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The Dangers of Coronavirus in Nursing Homes

Coronavirus Panic in Nursing Homes

Coronavirus (COVID-19) is having a devastating effect on millions of people across the globe.

In Ohio, bars and restaurants have shut down. Movie theaters and bowling alleys lie empty. Hundreds have self-quarantined and there seems to be no clear end in sight.

Amongst those most affected, though, are the 1.5 million people living in nursing homes throughout the United States.

Nursing Homes in Ohio

According to U.S. News and World Report, there are 961 nursing homes in Ohio.

As nursing homes typically house dozens of residents above the age of 60, they are amongst the most at-risk for contracting many diseases and infections. In this case, although the novel coronavirus can infect anyone, it’s older adults who are more likely to suffer serious consequences from the disease.

On top of the increased risk factors based on age, over 75% of nursing homes in the U.S. have been cited for failing to properly monitor and control infections in the last three years, according to USA Today.

Although many nursing homes are trained on what to do should a serious infection or pandemic occur, those operation activities are not always closely followed.

If infection control is failing at more than half of all nursing homes in the country, that can lead to serious problems amidst a pandemic like the novel coronavirus. Charlene Harrington, a professor of nursing at the University of California, states that “Failed infection control means nursing homes can spread the new coronavirus, also known as COVID-19, far beyond their walls”. She also stresses the fact that what happens in nursing homes can affect more people than we realize, stating “Poor care in one nursing home becomes an epicenter for the entire community.”

Coronavirus Risks for Older Adults

As adults age, the immune system weakens causing heightened risk factors for many diseases and infections, including the novel coronavirus.

Infectious disease experts define “older adults” as anyone age 60 and up and provides specific warnings to those in that age group.

Individuals over the age of 80 need to exercise even more caution, according to a report published in JAMA, a medical journal. In the report, researchers examined more than 72,000 coronavirus patients in China and found that the fatality rate was over 15% for those over the age of 80, an increase of 13% for the rest of the population.

Older adults have been encouraged to self-isolate and eliminate any non-essential travel and activities that could put them at further risk for contracting the virus.

coronavirus nursing homesCoronavirus in Nursing Homes FAQ’s

If you have a friend or loved one in a nursing home, it can be confusing and stressful to know how to react to the coronavirus pandemic.

Some Frequently Asked Questions (FAQ’s) are:

What do I do if I’m worried about my loved one and the precautions their nursing home is taking for the coronavirus?

The Centers for Disease Control and Prevention (CDC) does provide training for nursing homes and long-term care facilities on how to best operate during a pandemic. However, if you’re concerned about the specific protocols a nursing home is taking for your loved one, don’t hesitate to contact the staff or nursing manager of their specific residence. They should be able to give you a detailed plan on how they’re preventing the contraction and/or possible spread of the virus.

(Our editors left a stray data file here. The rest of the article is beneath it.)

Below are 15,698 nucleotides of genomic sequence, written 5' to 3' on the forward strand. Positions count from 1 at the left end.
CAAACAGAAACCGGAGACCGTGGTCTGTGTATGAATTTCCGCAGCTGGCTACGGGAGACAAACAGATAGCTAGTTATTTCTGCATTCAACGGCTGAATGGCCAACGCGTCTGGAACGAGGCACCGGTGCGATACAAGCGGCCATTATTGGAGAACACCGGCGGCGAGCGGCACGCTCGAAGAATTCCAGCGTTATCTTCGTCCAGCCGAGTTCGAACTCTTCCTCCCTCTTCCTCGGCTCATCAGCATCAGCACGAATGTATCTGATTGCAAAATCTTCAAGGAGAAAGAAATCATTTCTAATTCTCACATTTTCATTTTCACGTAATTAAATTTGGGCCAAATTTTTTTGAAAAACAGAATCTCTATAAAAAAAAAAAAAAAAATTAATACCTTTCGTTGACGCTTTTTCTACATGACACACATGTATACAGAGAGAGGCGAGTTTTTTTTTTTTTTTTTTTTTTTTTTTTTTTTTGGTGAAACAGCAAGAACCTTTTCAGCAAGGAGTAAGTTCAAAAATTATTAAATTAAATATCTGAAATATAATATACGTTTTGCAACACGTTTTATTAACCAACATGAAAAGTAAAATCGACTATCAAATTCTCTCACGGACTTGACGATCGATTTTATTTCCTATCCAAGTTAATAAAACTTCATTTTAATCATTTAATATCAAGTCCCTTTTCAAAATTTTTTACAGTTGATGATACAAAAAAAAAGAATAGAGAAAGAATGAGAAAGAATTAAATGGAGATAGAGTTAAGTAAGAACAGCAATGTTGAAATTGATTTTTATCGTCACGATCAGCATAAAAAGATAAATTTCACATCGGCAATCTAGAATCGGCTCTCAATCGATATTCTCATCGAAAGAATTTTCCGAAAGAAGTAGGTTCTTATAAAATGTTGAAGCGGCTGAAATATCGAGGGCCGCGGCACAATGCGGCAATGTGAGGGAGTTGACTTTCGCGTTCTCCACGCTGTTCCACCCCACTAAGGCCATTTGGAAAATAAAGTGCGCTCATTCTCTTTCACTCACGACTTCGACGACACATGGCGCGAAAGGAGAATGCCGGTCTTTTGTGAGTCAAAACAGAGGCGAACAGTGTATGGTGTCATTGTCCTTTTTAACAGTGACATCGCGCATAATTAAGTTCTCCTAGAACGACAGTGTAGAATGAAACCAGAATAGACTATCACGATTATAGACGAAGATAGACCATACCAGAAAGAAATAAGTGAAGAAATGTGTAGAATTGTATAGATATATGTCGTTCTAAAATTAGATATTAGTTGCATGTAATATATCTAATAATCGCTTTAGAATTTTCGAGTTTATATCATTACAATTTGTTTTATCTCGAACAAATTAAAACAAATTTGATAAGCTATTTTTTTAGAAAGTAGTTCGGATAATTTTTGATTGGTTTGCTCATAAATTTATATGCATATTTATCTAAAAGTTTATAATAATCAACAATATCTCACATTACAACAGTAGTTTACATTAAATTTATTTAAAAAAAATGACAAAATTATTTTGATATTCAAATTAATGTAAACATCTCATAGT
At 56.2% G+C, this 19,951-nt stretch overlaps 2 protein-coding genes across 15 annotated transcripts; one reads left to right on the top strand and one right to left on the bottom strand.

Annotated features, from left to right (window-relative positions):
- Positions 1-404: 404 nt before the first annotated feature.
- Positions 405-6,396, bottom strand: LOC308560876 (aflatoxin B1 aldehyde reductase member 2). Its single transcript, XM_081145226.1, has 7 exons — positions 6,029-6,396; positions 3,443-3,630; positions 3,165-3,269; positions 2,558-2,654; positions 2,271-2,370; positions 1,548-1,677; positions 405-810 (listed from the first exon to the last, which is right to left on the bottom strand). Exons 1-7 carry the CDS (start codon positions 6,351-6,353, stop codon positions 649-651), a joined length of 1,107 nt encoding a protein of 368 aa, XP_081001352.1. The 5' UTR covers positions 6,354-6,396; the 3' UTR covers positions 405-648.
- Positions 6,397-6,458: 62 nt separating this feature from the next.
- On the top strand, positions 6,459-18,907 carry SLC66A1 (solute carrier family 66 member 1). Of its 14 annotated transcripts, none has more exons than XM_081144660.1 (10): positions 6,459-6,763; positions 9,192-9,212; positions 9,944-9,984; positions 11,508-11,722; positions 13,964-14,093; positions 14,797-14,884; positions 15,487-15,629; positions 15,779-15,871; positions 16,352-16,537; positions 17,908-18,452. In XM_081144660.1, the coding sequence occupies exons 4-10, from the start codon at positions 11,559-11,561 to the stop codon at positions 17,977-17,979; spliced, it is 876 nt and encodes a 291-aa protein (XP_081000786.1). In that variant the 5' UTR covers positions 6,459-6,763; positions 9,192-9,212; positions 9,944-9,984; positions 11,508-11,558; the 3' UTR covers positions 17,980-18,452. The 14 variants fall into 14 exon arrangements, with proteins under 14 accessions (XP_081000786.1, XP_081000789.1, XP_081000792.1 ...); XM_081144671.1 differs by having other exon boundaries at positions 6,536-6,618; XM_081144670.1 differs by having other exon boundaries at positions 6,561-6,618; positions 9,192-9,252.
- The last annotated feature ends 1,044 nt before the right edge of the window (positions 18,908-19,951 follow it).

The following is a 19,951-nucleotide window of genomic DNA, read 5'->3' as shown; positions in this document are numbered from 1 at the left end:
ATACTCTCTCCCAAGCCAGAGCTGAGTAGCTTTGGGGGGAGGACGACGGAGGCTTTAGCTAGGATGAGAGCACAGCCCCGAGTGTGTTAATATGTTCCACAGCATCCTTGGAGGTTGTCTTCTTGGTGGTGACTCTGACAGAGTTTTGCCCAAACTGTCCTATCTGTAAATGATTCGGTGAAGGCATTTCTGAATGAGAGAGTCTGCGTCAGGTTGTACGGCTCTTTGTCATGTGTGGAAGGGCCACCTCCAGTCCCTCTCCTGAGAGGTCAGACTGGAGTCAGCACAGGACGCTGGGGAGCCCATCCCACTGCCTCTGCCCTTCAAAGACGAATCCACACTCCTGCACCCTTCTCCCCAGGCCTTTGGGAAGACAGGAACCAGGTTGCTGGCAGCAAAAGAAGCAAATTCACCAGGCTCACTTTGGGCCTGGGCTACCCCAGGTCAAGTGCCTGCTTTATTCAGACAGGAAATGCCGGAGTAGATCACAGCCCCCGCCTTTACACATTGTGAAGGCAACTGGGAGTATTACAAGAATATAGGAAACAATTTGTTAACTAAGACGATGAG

Are nursing homes screening staff members for the coronavirus? What about visitors?

The Centers for Medicare & Medicaid Services (CMS) issued guidelines designed to keep America’s nursing home residents safe amidst the coronavirus outbreak.

The newest measures, as of March 13, 2020, include:

  • Restricting all visitors, effective immediately, with exceptions for compassionate care, such as end-of-life situations;
  • Restricting all volunteers and nonessential health care personnel and other personnel (i.e. barbers);
  • Canceling all group activities and communal dining; and
  • Implementing active screening of residents and health care personnel for fever and respiratory symptoms.
Seema Verma, CMS Administrator, explained that although halting visitors is a difficult decision, it’s necessary for the protection of their residents. “Temporarily restricting visitors and nonessential workers will help reduce the risk of Coronavirus spread in nursing homes, keeping residents safe.”
How can I remain in contact with my loved one at a nursing home or assisted living facility?
Due to restrictions set in place by the CMS, it’s important to set up an alternative mode of communication between residents and families.
Frequent phone calls, video calls, or letters can encourage residents and remind them that they have not been forgotten about by friends and family.

Nursing Home Abuse and Neglect Lawyers

Amidst a crisis, it can be stressful and confusing for nursing home residents, nursing home staff, and all families involved. If a loved one has sustained a serious infectious disease or complication resulting from neglect or abuse at a nursing home, it’s important to reach out to an Ohio nursing home abuse lawyer immediately. Fill out a contact form online or call 216-285-9991 to speak to an experienced attorney about your specific situation.
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In order to stop the spread of COVID-19, the staff at Tittle & Perlmuter is working remotely, instead of from our offices throughout Northeast Ohio. The good news is that our law firm is fully functional from a remote basis. If you would like to schedule a video consultation with one of our attorneys, please call us at 216-285-9991.